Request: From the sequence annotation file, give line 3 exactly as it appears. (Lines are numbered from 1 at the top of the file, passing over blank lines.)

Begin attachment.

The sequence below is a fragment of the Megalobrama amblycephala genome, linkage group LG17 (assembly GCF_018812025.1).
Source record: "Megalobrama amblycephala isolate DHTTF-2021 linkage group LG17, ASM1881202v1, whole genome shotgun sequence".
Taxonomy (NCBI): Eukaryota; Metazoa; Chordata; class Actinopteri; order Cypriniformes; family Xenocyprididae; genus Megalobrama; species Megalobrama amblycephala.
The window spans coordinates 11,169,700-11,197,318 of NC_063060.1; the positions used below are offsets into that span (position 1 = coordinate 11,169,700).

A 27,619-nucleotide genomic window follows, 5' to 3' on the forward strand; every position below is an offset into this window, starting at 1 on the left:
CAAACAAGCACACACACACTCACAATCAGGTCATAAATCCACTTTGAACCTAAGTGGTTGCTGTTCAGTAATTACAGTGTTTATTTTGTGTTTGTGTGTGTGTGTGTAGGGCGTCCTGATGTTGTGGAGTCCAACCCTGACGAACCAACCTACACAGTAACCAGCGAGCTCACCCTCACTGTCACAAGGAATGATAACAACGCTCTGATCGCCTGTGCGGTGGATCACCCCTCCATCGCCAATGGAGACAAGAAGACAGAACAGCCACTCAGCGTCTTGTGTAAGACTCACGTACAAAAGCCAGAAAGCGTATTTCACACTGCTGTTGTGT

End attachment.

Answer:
Taxonomy (NCBI): Eukaryota; Metazoa; Chordata; class Actinopteri; order Cypriniformes; family Xenocyprididae; genus Megalobrama; species Megalobrama amblycephala.